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I am making a pallet style table. I am going to be using home made chalk paint that is a mixture of latex and drywall mud/compound.

Now, on the advice on several websites and my friend you cannot leave bare chalk paint. You need to have some sort of finish on top of it. Several of the tutorials talk about using wax / paste wax.

But then there is a "showdown" of wax over varnish. Not just that site either. Reading the first paragraph of this article from antiquerestorers.com

Contrary to popular belief, paste wax is not a good choice for a protective finish. Even though you may still read articles or hear other woodworkers advocating the use of paste wax as a protective finish for raw wood, the simple fact is that when it comes to protection, paste wax is very inferior compared to oil finishes or topcoat finishes like lacquer, varnish, polyurethane etc.

So in short this appears to be a matter fact based opinion where I couldn't go wrong.

In short, I am using chalk paint on a table that would very well see some wear and tear. More than likely it will come into contact with liquids. I was considering using wax as a top coat but now I am not so sure. In this scenario what should I consider using for a top coat finish?


I am sure there are other options but my choice in chalk paint is primarily for creating a distressed appearance. It's soft nature is a bonus because that will make getting to bare wood easier. Secondary would be just to experiment. Perhaps once I am done I will not want to be using it again but I have to try!

  • I'm worrying about that homemade chalk paint recipe... – keshlam Oct 13 '15 at 3:45
  • @keshlam How's that? – Matt Oct 13 '15 at 10:36
  • May just be my unfamiliarity with that mixture. If you've tried it and it works, ignore me... – keshlam Oct 13 '15 at 14:49
  • You are thinking of this as a wearing surface? Sounds terribly soft and readily scratched. – Ast Pace Oct 14 '15 at 1:23
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Now, on the advice on several websites and my friend you cannot leave bare chalk paint.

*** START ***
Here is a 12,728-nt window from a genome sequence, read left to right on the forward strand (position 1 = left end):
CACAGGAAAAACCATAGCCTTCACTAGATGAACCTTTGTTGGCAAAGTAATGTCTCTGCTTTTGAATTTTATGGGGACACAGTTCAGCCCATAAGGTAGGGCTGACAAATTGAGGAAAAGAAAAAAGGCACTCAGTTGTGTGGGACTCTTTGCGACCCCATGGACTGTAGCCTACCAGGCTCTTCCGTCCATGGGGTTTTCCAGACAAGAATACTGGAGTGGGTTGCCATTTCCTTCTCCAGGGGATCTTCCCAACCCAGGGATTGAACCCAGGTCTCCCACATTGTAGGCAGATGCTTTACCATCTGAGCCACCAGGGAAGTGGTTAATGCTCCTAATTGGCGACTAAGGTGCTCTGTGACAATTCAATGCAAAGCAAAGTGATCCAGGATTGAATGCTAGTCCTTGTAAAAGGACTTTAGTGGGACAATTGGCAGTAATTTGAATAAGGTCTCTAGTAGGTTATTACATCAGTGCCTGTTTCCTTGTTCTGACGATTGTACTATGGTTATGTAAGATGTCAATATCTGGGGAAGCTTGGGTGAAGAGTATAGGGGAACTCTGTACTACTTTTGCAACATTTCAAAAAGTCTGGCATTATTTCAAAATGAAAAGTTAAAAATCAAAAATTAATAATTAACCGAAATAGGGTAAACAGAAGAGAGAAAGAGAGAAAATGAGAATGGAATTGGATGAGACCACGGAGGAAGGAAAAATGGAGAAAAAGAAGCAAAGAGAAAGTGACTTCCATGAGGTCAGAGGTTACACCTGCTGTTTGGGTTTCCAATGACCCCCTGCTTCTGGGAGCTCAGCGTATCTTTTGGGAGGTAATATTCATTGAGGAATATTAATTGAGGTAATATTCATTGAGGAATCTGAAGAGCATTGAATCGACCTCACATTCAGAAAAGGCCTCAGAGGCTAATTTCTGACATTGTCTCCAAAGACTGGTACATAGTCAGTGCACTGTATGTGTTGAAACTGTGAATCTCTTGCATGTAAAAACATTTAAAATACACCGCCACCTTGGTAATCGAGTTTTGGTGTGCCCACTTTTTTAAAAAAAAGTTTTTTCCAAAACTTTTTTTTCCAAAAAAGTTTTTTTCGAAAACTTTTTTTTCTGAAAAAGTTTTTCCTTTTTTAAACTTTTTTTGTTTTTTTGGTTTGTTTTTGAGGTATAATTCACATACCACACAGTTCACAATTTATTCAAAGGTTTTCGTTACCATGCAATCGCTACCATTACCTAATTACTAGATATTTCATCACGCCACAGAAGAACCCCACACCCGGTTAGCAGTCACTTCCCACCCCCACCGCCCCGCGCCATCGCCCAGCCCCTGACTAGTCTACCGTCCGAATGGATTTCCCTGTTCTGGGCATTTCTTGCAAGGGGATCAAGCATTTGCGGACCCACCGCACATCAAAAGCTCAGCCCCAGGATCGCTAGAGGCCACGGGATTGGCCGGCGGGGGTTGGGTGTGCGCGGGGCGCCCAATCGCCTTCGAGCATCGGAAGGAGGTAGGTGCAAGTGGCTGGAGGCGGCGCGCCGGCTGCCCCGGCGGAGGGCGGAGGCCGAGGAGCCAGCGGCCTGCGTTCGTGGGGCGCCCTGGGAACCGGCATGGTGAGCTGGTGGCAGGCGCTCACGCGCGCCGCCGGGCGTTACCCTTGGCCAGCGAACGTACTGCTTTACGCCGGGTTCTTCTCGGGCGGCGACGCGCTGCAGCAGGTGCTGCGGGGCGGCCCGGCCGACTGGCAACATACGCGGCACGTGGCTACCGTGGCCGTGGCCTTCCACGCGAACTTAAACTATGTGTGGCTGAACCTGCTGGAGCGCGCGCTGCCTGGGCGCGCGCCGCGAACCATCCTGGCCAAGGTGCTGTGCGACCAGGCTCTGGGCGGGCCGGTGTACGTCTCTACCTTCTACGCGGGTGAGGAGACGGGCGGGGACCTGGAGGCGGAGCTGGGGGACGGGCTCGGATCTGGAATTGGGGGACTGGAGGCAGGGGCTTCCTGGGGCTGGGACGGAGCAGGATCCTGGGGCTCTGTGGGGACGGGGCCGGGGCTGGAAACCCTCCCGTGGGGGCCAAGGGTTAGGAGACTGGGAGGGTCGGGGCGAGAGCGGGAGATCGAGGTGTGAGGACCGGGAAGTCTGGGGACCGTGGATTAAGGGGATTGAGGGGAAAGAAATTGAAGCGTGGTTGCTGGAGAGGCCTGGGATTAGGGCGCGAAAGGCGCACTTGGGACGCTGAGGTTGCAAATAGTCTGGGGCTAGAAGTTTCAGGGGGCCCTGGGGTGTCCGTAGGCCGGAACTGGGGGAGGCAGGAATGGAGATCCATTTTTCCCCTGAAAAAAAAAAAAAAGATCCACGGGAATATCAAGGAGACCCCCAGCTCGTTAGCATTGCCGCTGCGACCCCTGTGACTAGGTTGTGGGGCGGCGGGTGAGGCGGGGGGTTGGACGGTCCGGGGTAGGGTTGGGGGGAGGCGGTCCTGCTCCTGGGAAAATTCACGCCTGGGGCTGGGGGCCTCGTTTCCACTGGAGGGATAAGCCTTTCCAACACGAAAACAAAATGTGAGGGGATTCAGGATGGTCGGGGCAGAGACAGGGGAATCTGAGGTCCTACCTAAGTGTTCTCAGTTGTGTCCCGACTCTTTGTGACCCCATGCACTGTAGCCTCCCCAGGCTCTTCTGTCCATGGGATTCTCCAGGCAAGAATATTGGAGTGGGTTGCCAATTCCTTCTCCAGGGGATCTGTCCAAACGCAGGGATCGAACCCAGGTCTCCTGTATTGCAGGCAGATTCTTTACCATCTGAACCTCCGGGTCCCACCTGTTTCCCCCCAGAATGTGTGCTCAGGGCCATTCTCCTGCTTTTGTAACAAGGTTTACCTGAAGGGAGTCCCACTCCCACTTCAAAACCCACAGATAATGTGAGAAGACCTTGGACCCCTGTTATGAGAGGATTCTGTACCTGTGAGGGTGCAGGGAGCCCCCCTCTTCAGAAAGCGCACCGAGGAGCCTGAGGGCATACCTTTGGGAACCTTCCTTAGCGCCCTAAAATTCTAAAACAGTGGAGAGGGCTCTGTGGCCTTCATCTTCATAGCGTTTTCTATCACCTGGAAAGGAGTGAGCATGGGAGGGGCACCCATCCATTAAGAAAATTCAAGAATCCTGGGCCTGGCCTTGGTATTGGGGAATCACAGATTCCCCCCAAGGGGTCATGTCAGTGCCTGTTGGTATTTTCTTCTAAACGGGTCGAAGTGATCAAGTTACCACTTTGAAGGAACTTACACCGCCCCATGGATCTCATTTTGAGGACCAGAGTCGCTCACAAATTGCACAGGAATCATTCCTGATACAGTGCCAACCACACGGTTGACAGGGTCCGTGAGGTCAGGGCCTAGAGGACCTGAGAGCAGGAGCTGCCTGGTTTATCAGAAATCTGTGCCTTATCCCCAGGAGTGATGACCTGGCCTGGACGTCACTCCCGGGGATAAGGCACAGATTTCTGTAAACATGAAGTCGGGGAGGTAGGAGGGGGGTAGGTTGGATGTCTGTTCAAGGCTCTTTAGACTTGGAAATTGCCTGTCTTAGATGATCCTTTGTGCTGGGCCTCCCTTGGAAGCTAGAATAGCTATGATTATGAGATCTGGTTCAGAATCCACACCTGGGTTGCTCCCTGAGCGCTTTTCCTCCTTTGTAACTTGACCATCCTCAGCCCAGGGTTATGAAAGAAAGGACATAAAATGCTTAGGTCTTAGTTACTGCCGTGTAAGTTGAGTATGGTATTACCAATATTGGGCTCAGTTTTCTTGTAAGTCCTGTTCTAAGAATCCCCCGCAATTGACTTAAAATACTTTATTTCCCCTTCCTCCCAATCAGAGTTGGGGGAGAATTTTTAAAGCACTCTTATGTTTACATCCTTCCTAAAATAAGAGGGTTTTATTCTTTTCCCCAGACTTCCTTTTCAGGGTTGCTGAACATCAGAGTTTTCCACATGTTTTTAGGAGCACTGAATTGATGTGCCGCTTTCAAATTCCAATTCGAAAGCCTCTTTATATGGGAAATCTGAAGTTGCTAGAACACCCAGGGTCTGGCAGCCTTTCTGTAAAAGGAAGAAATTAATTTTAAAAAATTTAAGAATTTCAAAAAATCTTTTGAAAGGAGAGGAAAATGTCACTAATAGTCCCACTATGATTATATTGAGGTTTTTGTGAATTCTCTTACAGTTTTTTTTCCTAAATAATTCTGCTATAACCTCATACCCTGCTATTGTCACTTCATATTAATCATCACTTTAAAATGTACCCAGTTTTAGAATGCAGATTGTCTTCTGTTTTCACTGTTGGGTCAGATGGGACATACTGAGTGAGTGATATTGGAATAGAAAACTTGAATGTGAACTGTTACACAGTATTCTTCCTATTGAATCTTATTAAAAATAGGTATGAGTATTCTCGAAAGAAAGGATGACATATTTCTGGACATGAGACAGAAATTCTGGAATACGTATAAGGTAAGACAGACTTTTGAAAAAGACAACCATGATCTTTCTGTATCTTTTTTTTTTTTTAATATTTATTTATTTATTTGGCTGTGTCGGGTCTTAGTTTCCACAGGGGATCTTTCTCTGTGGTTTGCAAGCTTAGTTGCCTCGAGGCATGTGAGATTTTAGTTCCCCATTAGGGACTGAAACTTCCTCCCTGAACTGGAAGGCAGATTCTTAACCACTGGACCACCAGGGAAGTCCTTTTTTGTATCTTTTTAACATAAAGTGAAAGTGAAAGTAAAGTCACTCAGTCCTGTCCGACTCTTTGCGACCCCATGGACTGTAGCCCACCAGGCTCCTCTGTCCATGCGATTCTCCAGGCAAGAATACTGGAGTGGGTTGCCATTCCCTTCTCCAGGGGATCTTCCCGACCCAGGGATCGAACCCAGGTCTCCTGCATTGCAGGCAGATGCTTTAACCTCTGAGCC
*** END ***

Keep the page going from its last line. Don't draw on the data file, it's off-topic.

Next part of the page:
To me this begs the question, why use it then?

Now, on the advice on several websites and my friend you cannot leave bare chalk paint. You need to have some sort of finish on top of it. Several of the tutorials talk about using wax / paste wax.

With deference to any of them, I think they've missed the point. Unless its particular qualities are what you want to see in the finished item why use chalk paint in the first place?

This same argument extends almost universally to all finishes — why do you choose to use any product? For example, if you want the protection provided by varnish you use varnish, if you want the low-sheen 'natural wood' look of an oiled finish you use oil.

With paint it's not much different. You pick — or that should be, you should pick — based mainly on the look and level of protection you require (with some financial and practical considerations thrown in as well of course).

Varnishing chalk paint is basically just silly, unless there are other reasons to be using that paint to begin with, e.g. to use up some remaining chalk paint before it dries in the tin. But as a general principle, they make paints that look, feel and perform much the same as varnished chalk paint, without the need to overcoat with another product. It just makes sense, both money- and time-wise to use a product like that instead.

In short, I am using chalk paint on a table that would very well see some wear and tear. More than likely it will come into contact with liquids. I was considering using wax as a top coat but now I am not so sure. In this scenario what should I consider using for a top coat finish?

Wax is, as that quote you included rightly says, a very poor protective finish.

Wax always has been and always will be primarily a surface polish. Unfortunately that fact has become a little buried in recent years, partly because of the finishing industry's use of flowery (read: inaccurate) language when promoting their products. Wax adds shine and a modicum of extra water-resistance because it makes watery liquids bead up on the surface, just like on a well-waxed car, but this is not actual waterproofing because in actual fact wax is quite porous. If you want a truly water-resistant surface on wood you use varnish or lacquer.

To summarise my recommendations:

  • use chalk paint for the look of chalk paint;
  • if you need a more durable surface simply don't use chalk paint.
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    I was using it as part of a distressed effect. Seems like a pretty common tactic lately. Thanks for the advice as always. Whenever I shine the finishing beacon I know you are not too far away. – Matt Oct 14 '15 at 3:28

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